26.04.2010 Feature Article

White House gets makeover to highlight access to clean water


White House gets makeover to highlight access to clean water
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Accra, April 23, GNA - WaterAid, an international charity in conjunction with End Water Poverty, a global campaign group, has given a makeover to one of the world's most recognisable buildings, the White House.

The makeover was done to highlight the plight of millions of people around the world without access to clean water.

A release issued by WaterAid Ghana on Friday said the makeover took place to mark the first-ever High Level Meeting on Sanitation and Water taking place in Washington.

The immaculate White House lawns are replaced by a scene of children collecting water from a filthy rubbish-strewn water hole while others queued to collect clean water.

It quoted Professor Edward Kairu, Chairman of African Civil Society Network on Water and Sanitation as saying that "while this scene might seem horrific, for millions across Africa and the developing world, this is their life."

He said having to use contaminated and potentially fatal water source was a daily reality for 884 million people, adding that there were 2.6 billion people who had no access to a toilet.

"Lack of these two basic necessities has a huge impact on the health, education and economic prosperity of millions across the continent and efforts to stamp out poverty are in serious jeopardy, unless there is concerted action on the part of ministers attending the meeting to reverse the decades of neglect," he said.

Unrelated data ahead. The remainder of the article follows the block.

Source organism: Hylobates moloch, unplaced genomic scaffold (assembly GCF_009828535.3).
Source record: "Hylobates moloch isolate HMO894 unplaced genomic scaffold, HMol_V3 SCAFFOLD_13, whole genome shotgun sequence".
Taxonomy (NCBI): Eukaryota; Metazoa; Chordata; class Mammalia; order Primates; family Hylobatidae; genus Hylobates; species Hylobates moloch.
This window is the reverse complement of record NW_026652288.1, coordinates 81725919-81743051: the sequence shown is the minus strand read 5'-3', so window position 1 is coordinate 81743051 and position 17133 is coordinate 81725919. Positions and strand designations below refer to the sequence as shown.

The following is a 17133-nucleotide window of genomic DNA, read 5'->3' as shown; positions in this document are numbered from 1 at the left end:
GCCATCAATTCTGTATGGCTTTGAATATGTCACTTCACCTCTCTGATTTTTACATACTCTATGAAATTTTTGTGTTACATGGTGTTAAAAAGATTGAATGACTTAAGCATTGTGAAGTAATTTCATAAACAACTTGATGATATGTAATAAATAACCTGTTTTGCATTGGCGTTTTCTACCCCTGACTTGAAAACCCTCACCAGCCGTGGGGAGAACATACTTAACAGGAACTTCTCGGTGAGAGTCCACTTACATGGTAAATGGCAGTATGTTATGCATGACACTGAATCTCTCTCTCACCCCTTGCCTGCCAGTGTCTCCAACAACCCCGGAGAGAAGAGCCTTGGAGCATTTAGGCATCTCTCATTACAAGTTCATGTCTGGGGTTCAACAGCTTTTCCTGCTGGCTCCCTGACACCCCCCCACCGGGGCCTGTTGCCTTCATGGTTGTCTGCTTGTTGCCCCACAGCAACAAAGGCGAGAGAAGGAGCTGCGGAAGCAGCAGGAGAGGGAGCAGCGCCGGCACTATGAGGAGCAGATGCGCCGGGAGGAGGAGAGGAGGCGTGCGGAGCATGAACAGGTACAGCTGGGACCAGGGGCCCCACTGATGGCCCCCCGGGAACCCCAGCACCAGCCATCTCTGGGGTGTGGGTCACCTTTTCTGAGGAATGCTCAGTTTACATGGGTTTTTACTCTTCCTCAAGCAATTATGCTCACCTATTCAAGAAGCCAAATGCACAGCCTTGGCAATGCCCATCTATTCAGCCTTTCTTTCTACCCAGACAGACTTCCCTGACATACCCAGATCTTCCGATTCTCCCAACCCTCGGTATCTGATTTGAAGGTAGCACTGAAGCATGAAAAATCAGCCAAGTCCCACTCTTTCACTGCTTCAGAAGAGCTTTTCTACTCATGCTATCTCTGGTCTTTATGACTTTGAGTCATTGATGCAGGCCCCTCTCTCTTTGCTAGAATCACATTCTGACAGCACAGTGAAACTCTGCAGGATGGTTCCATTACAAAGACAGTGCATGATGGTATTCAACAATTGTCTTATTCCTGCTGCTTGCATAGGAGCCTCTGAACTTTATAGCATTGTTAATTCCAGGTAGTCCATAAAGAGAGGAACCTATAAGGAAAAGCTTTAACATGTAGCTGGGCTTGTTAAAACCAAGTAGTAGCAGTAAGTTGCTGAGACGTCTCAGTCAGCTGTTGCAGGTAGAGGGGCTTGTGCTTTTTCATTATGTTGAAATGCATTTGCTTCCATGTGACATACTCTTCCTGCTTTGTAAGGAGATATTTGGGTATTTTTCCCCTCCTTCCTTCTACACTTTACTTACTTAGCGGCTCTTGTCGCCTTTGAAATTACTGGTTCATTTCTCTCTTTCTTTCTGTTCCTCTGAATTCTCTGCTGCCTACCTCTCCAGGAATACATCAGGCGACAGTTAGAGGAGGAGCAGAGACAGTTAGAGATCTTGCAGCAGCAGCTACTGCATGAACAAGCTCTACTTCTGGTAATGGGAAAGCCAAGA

Prof. Kairu said Ministers and policy makers from 30 developed and developing countries at the meeting would have the opportunity to commit to financial and political action to tackle this forgotten crisis.

Mr. Ibrahim Musah, Policy Manager of WaterAid Ghana said the right decisions should be made to stop the millions of children from dying of diarrhoea, give girls a chance to get an education and mothers the opportunity to earn a living instead of having to walk hours to fetch water.

Mr Musah said there was no doubt that if ministers and leaders had to endure these conditions in their own backyard, they would take immediate action, adding "today they have the opportunity to do so and help bring an end to this scandalous crisis".


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